Yeah, I'm not thinking that's actually an accredited engineering school. Bragging you're an engineer from a liberal arts school is kind of like bragging about your culinary skills from being a line cook at Waffle House. His college does let some of their students go to Notre Dame for the last few years and then they call themselves engineers. That's really not the same thing. You can't have an engineering culture in a school that outsources engineering.
"And that’s really the background that I have and it started back in my college days, and I think that’s really the wonderful part thing of being an engineer is you think that way." Thomson goes on to say, "And we love hiring very bright engineers because we're asking them to do what they do best."
|This is as close as I got to Catholicism at Georgia Tech. That's the top of my head at the bottom. We had a steady stream of evangelists on campus telling us knowledge was evil. We just laughed and went to math class where we knew true suffering.|
One of the co-founders of Waffle House actually went to Georgia Tech. So did Jimmy Carter before he got accepted into the Naval Academy. Dr. Clough, the head of the Smithsonian, went to Tech and he was a bona-fide civil engineer before he got into administration. I used a paper with him as a co-author in my Coastal Geology class. My major professor, Dr. Patronis, also taught Gil Amelio, CEO Emeritus of National Semiconductor and Apple. I knew these but I looked them up to double check.
I scanned down the list in Wikipedia and saw a name of somebody I knew personally when I was 18 years old. As a sensitive person that rattled me. I was a little sister in the fraternity of J. Paul Raines, the CEO of GameStop! I worked on the Ramblin' Reck with him! GameStop turned me down for a technical writer job last year in Austin! Those bastards! Don't they KNOW WHO I AM?!
Actually I can't even look at LinkedIn for that reason. So many of my old friends from Tech are executives at big important companies now. Hell, my old lab partner OWNS Baker Audio now, the first company I worked for as a contractor after I graduated. I used to get A's on lab reports and he got B's. (To be fair he taught me how to work an oscilloscope, I was just good at the write up.) The only reason I got that first job at all was because Joe was still in school. It took him two years longer to graduate than me. By the time he got out I'd moved on to another contracting gig and he took the next opportunity to come up at Baker Audio. And now he owns it. And I haven't worked in anything related to audio and acoustics, my major course of study, since 1990.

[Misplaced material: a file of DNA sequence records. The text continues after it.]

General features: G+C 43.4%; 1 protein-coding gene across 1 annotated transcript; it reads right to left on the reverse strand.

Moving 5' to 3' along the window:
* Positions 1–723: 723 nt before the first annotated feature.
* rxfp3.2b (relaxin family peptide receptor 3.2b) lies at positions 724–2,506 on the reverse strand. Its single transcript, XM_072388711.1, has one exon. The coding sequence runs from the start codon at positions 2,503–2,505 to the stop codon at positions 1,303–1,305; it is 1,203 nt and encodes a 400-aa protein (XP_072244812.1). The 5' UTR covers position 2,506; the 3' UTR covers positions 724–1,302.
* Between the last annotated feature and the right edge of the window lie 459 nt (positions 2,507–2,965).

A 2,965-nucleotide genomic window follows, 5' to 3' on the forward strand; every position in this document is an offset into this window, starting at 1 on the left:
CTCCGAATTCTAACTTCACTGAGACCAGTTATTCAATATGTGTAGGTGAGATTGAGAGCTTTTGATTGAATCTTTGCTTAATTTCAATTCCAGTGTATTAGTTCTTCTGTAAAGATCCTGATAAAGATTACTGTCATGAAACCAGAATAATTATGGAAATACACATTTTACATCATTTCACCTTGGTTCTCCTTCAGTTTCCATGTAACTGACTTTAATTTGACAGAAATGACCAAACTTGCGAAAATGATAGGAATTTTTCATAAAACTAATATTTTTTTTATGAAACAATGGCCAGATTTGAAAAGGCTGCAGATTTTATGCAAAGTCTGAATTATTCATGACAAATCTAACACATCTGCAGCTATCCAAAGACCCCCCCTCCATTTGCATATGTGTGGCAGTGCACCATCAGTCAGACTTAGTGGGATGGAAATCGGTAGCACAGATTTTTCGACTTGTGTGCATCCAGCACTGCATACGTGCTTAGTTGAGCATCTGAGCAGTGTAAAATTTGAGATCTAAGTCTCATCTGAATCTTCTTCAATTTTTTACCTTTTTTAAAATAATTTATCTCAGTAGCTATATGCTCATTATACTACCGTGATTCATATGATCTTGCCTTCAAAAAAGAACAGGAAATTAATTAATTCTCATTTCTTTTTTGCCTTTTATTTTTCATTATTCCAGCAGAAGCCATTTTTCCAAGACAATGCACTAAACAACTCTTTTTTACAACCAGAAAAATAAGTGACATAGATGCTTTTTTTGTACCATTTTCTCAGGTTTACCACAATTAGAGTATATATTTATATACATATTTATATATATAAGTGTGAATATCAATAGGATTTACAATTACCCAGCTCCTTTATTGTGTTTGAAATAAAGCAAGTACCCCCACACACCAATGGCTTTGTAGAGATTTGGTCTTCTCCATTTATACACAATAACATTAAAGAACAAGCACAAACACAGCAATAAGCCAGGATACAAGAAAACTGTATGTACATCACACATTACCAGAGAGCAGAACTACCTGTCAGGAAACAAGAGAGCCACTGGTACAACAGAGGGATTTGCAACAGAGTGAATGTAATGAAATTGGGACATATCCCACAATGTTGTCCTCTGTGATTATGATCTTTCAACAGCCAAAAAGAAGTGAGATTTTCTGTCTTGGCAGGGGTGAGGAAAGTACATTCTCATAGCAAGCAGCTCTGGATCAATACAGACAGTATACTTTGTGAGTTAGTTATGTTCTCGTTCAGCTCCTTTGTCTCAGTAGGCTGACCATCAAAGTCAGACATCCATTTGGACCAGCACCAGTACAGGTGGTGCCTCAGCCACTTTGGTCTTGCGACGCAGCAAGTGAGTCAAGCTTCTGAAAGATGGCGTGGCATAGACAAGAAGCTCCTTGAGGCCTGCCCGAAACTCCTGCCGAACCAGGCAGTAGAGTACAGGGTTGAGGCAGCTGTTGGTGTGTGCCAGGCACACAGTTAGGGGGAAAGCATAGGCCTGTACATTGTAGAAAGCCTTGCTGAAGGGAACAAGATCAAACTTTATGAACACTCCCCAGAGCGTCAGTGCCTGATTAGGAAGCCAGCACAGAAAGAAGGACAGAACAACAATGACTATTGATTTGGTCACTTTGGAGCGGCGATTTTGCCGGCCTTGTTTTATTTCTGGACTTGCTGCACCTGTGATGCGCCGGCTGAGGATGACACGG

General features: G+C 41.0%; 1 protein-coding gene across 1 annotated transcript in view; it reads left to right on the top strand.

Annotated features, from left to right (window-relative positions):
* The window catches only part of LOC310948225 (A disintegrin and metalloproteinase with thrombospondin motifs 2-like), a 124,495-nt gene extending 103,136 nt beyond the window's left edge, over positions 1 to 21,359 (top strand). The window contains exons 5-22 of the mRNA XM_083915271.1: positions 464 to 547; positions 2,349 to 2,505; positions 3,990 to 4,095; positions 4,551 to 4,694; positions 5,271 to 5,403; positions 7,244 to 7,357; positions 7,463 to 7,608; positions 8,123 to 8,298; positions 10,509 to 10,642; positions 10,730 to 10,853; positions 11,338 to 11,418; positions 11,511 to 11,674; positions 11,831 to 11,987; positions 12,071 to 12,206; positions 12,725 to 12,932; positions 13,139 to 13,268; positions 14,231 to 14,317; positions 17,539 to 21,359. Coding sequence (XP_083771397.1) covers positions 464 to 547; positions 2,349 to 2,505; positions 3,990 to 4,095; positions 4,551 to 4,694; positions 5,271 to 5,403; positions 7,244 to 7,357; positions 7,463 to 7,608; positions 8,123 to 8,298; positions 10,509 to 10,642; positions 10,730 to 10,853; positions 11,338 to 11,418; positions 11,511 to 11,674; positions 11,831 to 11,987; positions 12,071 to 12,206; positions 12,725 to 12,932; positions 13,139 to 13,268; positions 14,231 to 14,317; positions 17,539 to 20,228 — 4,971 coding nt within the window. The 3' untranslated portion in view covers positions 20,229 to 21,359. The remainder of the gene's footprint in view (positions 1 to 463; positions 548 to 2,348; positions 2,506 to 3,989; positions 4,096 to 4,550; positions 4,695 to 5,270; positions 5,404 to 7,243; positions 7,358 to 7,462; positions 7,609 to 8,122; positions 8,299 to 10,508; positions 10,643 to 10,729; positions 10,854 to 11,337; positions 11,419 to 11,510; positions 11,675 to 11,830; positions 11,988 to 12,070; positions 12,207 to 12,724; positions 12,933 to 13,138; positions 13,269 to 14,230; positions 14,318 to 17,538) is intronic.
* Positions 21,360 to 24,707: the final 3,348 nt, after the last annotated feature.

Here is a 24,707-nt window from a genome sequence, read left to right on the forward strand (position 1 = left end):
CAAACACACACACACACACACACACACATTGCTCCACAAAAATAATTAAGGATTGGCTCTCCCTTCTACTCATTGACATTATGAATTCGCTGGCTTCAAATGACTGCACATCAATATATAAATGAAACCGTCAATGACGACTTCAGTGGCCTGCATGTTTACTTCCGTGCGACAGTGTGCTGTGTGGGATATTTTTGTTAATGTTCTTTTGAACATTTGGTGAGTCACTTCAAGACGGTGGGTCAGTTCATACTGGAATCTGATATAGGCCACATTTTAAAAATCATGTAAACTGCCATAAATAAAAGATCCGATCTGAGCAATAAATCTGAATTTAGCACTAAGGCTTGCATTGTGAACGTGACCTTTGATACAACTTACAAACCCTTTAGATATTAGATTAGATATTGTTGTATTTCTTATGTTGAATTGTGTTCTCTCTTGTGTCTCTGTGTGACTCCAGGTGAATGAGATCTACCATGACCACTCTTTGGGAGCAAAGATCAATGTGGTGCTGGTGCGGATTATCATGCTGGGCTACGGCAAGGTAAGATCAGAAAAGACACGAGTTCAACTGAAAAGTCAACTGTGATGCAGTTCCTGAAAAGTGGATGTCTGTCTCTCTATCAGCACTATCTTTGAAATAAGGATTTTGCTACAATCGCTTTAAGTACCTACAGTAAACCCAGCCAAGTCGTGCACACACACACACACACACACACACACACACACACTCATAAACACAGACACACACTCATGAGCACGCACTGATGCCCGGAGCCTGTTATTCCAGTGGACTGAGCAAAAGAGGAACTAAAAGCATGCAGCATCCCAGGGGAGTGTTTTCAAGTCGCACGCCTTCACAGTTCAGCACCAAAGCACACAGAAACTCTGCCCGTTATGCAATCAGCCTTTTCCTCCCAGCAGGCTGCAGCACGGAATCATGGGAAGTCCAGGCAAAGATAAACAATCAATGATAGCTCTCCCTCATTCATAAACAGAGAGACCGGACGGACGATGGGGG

So what's the point? Career success may have less to do with your educational background and more to do with ambition and the ability to get along with others and not be a highly sensitive hermit who can't tolerate stupid people.
Did I mention I knew J. Paul because he was my fraternity brother? That's a great way to learn to get along with people and work as a team. That background was probably as important in making him a CEO as his industrial engineering classes. Unfortunately there are no skills to be gleaned by a girl hanging around a fraternity. I already knew how to get along with guys. I had a brother and two male cousins. It's girls I couldn't fathom. I really wish somebody, like my aunts who were all in sororities at that other school in Georgia, had told me what they were. They could have prepared me for rush and talked my dad into paying for me to join. I was just looking at it practically. The 5 tiny sororities didn't build Ramblin Recks, they didn't have band parties, the houses weren't big enough for you to live there. I just didn't see the point. The 30+ fraternities had big houses like dorms, and kitchens that served meals and they threw big fun parties and welded up elaborate contraptions for the Ramblin Reck parade at Homecoming. I wanted to do THAT!
I mostly wrote this up today because one of my readers told me yesterday that he gets angry when he reads complaints that people can't get good technical employees when I can't get a job. He's concerned about there not being enough women in the STEM fields. I'm just useless for that I'm afraid. I researched this whole thing berating myself for not doing a better job of planning and implementing a career the way all these other people did. I had the same opportunities they did, the same classes for chrissakes! And now they are WAY up at the top of the career ladder. This is how I think. It doesn't occur to me that all the people in that list of important Georgia Tech alumni are men and I'm not one. I just don't think about being a woman as anything special. It's possible that's my main problem. But I have so many other flaws I have a hard time blaming the one I can't do anything about. THAT is how an engineer thinks.
(After I finished this I had to go find a picture to break this up. In 2010 I shot a bunch of pictures of my college newspaper to put on Facebook to tease my friends that used to write movie reviews for me. This cartoon seemed to fit the topic. After I pasted it in I thought, "Wonder what ever happened to Ergun Akleman? He was SO TALENTED!" so I googled him. FOR FUCK'S SAKE, Ergun! He's a goddam professor at Texas A&M. Professional cartoonist, of course, because, look, and thanks to his PhD from Georgia Tech he's also a computer graphics researcher. I have to get in bed and weep now.)